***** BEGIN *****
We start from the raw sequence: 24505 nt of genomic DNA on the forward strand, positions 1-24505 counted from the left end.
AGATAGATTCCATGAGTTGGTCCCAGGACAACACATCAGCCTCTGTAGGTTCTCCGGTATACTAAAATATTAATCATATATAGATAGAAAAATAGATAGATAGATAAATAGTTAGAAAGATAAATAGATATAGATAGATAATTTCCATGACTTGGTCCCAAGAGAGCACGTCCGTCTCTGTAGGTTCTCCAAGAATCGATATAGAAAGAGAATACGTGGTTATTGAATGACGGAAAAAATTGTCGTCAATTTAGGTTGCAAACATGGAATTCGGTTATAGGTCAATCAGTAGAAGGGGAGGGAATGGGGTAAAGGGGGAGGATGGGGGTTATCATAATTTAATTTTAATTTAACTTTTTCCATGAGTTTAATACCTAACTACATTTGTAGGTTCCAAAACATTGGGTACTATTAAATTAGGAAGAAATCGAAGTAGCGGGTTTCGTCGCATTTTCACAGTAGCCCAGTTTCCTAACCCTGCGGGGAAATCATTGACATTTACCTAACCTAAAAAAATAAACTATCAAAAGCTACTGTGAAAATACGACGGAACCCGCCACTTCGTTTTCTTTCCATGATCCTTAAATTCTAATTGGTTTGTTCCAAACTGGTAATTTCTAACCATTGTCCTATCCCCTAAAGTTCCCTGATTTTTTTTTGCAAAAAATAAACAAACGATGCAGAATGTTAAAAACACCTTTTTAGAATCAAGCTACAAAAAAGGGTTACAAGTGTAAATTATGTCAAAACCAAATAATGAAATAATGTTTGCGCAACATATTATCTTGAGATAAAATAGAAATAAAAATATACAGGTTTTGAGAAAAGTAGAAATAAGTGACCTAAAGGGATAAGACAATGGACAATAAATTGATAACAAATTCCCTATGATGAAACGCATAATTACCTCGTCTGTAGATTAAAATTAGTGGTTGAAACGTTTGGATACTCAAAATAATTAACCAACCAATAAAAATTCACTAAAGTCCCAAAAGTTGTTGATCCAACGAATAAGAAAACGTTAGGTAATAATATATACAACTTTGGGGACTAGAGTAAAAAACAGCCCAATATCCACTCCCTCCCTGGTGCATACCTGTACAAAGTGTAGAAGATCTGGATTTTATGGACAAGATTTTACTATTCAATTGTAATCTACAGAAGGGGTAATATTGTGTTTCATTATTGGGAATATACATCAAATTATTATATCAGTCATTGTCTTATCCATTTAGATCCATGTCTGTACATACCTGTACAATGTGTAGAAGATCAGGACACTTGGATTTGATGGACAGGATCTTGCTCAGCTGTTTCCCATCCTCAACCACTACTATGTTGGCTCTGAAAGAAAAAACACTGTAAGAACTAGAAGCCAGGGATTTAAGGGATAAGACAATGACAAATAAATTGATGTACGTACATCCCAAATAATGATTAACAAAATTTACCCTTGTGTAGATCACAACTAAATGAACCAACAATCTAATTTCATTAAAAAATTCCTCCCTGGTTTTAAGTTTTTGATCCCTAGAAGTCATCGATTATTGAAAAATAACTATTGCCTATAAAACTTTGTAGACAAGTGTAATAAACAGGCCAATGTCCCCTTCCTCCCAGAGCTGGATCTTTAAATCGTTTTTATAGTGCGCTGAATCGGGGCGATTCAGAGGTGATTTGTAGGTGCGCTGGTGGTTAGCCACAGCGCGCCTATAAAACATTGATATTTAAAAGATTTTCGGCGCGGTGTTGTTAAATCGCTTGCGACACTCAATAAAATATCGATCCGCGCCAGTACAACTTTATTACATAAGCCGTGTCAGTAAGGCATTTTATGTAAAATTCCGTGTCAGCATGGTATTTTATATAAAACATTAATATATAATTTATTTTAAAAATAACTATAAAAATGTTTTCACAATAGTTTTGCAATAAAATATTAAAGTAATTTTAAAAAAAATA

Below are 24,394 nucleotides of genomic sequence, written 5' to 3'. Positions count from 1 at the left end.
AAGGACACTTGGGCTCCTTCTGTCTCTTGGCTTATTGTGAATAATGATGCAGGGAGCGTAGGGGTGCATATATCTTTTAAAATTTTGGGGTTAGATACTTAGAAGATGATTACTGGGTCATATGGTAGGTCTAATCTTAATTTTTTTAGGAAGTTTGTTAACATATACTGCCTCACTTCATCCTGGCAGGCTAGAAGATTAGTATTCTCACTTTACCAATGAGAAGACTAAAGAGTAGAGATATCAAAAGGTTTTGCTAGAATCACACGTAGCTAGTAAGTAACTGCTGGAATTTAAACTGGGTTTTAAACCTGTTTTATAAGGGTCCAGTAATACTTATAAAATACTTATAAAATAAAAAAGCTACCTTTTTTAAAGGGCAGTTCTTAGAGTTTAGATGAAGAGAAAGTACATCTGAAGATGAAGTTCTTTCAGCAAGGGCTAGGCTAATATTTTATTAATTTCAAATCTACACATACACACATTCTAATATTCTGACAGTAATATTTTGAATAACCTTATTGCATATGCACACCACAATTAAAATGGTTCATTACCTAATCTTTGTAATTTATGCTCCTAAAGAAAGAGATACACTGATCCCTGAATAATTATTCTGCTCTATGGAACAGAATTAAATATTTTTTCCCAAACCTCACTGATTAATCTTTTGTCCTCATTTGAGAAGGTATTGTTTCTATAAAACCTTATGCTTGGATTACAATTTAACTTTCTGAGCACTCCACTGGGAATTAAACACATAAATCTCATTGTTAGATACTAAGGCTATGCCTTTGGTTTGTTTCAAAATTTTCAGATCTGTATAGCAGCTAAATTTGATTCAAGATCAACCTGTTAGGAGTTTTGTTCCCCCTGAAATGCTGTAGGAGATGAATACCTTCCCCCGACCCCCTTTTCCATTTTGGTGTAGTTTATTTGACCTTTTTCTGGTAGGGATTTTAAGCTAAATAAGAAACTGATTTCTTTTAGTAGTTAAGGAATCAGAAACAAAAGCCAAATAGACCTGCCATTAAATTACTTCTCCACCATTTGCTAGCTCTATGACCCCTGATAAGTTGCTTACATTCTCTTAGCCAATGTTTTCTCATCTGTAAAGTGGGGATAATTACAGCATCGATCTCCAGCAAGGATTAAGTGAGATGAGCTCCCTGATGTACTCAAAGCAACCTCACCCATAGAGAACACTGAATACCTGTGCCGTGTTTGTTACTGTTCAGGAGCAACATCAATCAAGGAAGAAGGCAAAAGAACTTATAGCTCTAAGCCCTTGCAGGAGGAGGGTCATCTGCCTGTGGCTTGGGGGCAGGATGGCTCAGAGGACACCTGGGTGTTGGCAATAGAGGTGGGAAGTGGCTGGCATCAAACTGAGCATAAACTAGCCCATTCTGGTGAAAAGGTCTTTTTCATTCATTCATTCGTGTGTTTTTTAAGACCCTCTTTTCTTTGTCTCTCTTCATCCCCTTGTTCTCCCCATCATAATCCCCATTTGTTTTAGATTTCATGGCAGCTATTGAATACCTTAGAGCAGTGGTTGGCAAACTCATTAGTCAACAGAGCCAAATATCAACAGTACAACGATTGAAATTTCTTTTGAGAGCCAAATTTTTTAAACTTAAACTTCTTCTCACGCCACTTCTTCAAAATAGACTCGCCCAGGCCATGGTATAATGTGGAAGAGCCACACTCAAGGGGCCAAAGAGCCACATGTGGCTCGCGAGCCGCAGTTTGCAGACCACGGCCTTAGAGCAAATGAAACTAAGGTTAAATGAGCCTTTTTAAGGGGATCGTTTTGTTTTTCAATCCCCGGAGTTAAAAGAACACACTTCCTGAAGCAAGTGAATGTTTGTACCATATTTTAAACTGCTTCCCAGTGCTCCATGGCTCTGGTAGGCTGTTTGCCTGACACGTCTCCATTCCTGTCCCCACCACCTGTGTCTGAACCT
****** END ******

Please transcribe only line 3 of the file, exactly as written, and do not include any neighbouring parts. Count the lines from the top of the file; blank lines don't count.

Below are 24,394 nucleotides of genomic sequence, written 5' to 3'. Positions count from 1 at the left end.